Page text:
In my opinion, the first technique is really nice when the colours are well chosen, flawlessly blended with a beauty blender or a brush, but to do it right you may need more practice, I think it’s more suitable when you have more time to do it and for a special occasion/evening look.

While the second technique is quicker and easier, the only important thing is to choose right colours. You may do it after your foundation is set with a setting translucent powder.

 

 How to do contouring with foundation.

What You need

  1.  Foundation blending tool of choice (buffing brush, sponge blender)
  2.  Two concealer brushes, one brush for each shade
  3.  Liquid or cream foundation in your skin tone
  4.  Light liquid or cream foundation (1-2 shades lighter than skintone)
  5.  Dark liquid or cream foundation (1-2 shades darker than skintone)
  6.  Setting powder
     

Contouring step-by-step

1. Using your foundation blending tool, apply your foundation formula (liquid or cream) to your entire face,        starting from the center working outwards.

2. Continue blending the foundation well into the outer perimeter of the face, including ears, jawline, neck, and  hairline.

3. Using a clean concealer brush, apply the light shade of foundation (one shade lighter for a more subtle effect,  two shades lighter for a more noticeable one) in the following areas:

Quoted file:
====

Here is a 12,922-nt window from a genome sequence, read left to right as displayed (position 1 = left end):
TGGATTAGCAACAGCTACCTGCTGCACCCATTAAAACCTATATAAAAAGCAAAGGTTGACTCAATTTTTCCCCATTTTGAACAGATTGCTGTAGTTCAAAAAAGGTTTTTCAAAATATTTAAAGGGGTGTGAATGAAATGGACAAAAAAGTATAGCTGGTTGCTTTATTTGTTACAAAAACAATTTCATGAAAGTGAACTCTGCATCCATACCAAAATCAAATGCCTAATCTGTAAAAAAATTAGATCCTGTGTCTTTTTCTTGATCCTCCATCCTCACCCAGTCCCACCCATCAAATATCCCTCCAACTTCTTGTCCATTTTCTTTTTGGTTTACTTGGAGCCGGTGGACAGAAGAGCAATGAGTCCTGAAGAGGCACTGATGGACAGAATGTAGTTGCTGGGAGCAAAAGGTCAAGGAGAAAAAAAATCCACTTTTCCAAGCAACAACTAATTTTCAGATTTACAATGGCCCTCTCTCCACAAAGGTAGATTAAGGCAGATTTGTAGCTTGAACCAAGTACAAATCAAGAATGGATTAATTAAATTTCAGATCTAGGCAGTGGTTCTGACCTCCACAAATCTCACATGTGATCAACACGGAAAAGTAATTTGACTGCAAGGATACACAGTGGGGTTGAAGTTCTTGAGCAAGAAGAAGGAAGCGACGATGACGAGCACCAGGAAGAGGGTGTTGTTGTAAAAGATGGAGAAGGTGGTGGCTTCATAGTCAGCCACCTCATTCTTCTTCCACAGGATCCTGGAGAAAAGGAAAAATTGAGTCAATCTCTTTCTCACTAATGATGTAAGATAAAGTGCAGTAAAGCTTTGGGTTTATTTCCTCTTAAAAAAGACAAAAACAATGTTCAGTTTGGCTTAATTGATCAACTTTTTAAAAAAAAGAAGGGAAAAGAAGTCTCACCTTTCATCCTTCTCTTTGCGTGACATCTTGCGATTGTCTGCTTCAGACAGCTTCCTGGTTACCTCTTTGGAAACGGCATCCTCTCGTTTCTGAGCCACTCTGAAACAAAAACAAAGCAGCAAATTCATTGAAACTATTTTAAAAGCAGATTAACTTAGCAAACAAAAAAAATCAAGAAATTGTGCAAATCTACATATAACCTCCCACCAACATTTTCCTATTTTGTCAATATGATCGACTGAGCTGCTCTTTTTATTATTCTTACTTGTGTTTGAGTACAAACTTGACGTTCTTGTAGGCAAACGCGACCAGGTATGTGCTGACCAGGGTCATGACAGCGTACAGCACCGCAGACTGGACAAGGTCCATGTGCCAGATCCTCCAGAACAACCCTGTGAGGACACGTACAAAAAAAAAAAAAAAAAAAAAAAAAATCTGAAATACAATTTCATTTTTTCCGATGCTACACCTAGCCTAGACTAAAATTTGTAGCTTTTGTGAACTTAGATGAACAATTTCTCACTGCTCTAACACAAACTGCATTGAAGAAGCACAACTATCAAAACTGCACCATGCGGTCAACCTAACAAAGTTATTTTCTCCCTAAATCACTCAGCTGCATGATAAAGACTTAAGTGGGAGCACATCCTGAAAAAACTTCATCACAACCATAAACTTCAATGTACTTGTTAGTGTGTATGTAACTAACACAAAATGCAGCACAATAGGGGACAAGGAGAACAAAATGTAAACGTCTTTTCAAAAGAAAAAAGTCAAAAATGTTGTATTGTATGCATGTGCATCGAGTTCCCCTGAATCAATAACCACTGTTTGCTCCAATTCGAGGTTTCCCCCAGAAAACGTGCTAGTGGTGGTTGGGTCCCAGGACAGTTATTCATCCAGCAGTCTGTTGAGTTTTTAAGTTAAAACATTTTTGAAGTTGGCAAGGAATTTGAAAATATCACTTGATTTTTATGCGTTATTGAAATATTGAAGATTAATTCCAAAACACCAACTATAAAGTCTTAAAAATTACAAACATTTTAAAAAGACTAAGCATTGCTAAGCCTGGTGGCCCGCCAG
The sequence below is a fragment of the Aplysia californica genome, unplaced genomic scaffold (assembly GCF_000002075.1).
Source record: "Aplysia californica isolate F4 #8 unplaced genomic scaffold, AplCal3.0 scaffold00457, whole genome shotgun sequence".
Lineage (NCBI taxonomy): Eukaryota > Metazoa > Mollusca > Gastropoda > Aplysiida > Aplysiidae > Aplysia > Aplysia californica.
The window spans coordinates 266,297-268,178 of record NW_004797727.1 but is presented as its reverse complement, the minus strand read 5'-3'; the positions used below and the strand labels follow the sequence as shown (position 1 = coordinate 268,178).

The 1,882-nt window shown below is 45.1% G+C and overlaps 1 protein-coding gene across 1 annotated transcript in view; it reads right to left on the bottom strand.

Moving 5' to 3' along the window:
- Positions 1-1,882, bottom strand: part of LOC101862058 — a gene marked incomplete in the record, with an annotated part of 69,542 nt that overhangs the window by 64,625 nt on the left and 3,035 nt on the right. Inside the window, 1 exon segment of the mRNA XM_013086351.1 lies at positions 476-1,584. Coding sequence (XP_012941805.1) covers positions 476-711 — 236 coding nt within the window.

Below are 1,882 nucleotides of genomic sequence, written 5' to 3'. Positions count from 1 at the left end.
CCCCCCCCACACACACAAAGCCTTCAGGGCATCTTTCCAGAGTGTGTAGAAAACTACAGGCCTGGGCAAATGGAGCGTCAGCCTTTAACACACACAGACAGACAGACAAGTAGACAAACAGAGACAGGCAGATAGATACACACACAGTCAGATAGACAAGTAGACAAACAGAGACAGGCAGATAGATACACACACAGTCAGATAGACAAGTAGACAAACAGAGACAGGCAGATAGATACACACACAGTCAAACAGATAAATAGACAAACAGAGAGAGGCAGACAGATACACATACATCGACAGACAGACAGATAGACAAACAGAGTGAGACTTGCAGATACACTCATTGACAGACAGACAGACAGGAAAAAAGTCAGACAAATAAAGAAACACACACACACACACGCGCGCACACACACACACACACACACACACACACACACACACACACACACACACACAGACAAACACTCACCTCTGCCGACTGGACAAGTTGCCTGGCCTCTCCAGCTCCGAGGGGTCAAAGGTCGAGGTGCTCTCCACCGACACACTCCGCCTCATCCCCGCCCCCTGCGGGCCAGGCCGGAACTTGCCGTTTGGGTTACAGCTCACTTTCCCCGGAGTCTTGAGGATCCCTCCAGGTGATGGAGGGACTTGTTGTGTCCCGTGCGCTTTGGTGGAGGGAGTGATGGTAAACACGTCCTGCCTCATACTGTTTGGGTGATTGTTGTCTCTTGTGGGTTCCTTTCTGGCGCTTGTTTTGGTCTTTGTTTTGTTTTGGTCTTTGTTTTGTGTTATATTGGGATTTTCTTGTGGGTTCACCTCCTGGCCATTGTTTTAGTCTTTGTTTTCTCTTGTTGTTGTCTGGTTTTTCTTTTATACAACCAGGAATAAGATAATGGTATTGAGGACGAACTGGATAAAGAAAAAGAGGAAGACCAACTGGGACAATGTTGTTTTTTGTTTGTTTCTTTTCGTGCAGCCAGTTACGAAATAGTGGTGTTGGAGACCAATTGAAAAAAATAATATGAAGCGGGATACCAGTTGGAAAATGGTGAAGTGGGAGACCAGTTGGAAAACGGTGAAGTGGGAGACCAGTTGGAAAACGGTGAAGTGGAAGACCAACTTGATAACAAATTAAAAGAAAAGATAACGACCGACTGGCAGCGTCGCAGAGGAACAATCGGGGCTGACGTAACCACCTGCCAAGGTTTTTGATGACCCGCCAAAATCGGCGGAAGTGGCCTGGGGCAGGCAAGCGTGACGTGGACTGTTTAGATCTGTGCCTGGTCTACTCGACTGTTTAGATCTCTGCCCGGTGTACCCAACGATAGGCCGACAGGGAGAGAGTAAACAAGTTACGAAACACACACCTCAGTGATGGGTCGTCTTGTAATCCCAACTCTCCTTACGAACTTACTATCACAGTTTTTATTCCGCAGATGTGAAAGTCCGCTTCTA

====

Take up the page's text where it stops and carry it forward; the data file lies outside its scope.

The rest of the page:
• Your T-zone (the area right above your eyebrows and the spot between them)
  • Under the eyes
  • Along the top of the cheekbones
  • Down the bridge of the nose
  • On the cupid’s bow
  • On the chin
  • Right above the jawline

4. Using the other clean concealer brush, apply the darker shade of foundation (one shade darker for a more  natural effect, two shades darker for a more defined one) to the following areas:

  • Around your hairline toward your temples
  • Beneath the cheekbones
  • Sides of the nose
  • Along the jawline

5. Going back with your foundation blending tool, blend the light areas into the dark. You will need to blend more  if you chose to use two shades lighter and darker than your skintone. Aim for a seamless finish.

6. Set everything with powder.

7. Use a make up fixator (like FIX+ by MAC) to fix and refresh everything.

Contouring is a really nice make up technique but remember not to exaggerate, as in everyday life we don’t need to much. Remember to do it in front of a big window, with a good natural light if possible, so you may blend all products perfectly.

By the way this summer the latest trends in make up is fresh natural and glowy sking that breathes, so contouring made with powders can be a better solution!


References:

  1. Picardi, Phillip (2014-01-24). "So: What Is Contouring and Why Should You Care?". Teen Vogue. Retrieved 2016-01-18. Contouring is giving shape to an area of the face and enhancing the facial structure through makeup
  2. Schwedel, Heather (24 February 2017). "On the Oscars Red Carpet, Keep an Eye Out for Boob Contouring". Slate. Retrieved 25 February 2017.
  3. "From 1500 to 2015: The Fascinating History of Contouring". Byrdie. Retrieved 2016-03-19.